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Anna Catone

   

Wherein I Become Expert at Waiting

 
At the bedside behind the ambulance between the flurry of sails
sheets that flap and change in the wind’s new direction
here at the letterbox at the computer by the telephone
where the sky changes over the fields to a dark swell.
The grasses shift. The leaves just beginning sway.
Nothing happens. The real the unmistakable the feeling on the tongue
in the mouth what goes into the lung the belly into the depths the heart pounding
has not made its visit. Will not make its visit. Anything can happen.
The shed in the back will change its color will find itself in new paint and trim.
Michael raking leaves will grow a beard will hold the dog take an acorn out of her mouth.
A man will drive by in a golf cart and turn into the drive.
But knives and shields and tiresome monsters and the stuff that heroes have in their belts
will not figure on the lawn the field the strange cactus growing on the rock children
and the strange feeling in the head knocked against a closet door and thrown scattershot
around a room. Is it God someone said is it belief is it faith is it what is
but what resonates is silence and the emptiness of what was real made fantasy.
The voice that said the words just a mouth just lips moving behind electrical wires
over a distance moving further into the upper levels where it’s a mouth looking
at the earth moving and talking and saying little things nice little things pretty things
and the sea is looking back and the twisted storm clouds and the mountain range.
So is it nothing is it just vast emptiness a black hole a gap the presence of absence?
The mouth makes its talk. The mind stares at a striped carpet at the water on the desk
at the cool water that once felt like entering the world at last and finally like being alive
but just now it goes down the throat like matter. A person at the edge of the field grows
further away. Halfway around the world in another time zone. The ties and strings and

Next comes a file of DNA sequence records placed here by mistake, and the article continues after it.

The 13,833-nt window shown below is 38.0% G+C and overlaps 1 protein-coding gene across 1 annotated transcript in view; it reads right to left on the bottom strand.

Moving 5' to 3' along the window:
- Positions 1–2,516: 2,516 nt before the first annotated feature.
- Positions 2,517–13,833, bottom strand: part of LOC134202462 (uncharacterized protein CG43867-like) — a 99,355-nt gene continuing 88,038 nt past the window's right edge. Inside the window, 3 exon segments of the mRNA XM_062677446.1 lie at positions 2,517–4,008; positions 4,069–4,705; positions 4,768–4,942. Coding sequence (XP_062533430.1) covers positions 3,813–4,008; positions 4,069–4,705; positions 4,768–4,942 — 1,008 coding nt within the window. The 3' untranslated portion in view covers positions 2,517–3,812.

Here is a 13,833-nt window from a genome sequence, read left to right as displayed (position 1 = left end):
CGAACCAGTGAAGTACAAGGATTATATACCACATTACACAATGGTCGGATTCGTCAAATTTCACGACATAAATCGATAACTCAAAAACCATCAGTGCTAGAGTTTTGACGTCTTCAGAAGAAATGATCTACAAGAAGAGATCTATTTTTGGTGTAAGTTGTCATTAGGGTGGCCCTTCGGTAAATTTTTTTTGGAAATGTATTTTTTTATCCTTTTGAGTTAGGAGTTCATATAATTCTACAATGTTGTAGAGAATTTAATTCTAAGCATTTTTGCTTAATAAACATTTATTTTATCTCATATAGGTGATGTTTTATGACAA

life breath a spider web brushed aside in the dark in the bathroom. This is it.
Back to the dead to the buried spot of undergrowth somewhere behind a hedge say
where you might bury a cat or a dog. The little losses. Betrayals. Dissolutions.
The way the day goes on and on and on and then the week the month the months.
To be sharply alive thrown from the airplane in the cut and cold of the hard air.
To burn up in a blunder in a moment without one’s shield in a moment of pure clear talk
when all the lies one tells oneself one tells the world disappear in an instant of blue air.
I stare at the face star out there and say the words I meant to say. I burn up like the star.
I stare at the moon between us. The earth tilts under. The seasons change.
The sidewalk dies to itself. My mouth moves the mouth in the sky makes its whisper.
Standing on the desk the body must make its ache.
Back down on the carpet it will roll itself round. Stir the milk in the coffee.
The earth spins spins mercilessly against loneliness
dark energy.

  

Listen to Anna Catone read "Wherein I Become Expert at Waiting:"
 

  

  

Daylight

 
will come like a train on a track.
It will run you down

with its big, orange engine that does not stop
for the worn and weary, the fallen,

failed, unwarped, unwoofed,
uprugged, upended, and do it: start all over agains.

Whole continents, worlds, what you thought might have been milk and honey
will burn up, dissolve in its dust,

and then, not what you thought.
Street noise, traffic.

The sound of a dog’s whine
in the morning.

Some other unexpected I,
some new body of rooms

still hungry for what’s next
will come even here,

here in the broken and violent world
gone bad, the window’s glass

a fragmented mirror split on the floor
and looking up at you,

something else,
yes.

  

Listen to Anna Catone read "Daylight:"
 

 

     

      

Anna Catone’s poems have appeared or are forthcoming in the Boston Review, Chautauqua, Commonweal, The Los Angeles Review, The Meadowland Review, and elsewhere. Recently, she was selected as a finalist for the Ellen La Forge Poetry Prize. She is poetry editor at The Cortland Review and lives in Southborough, Massachusetts.
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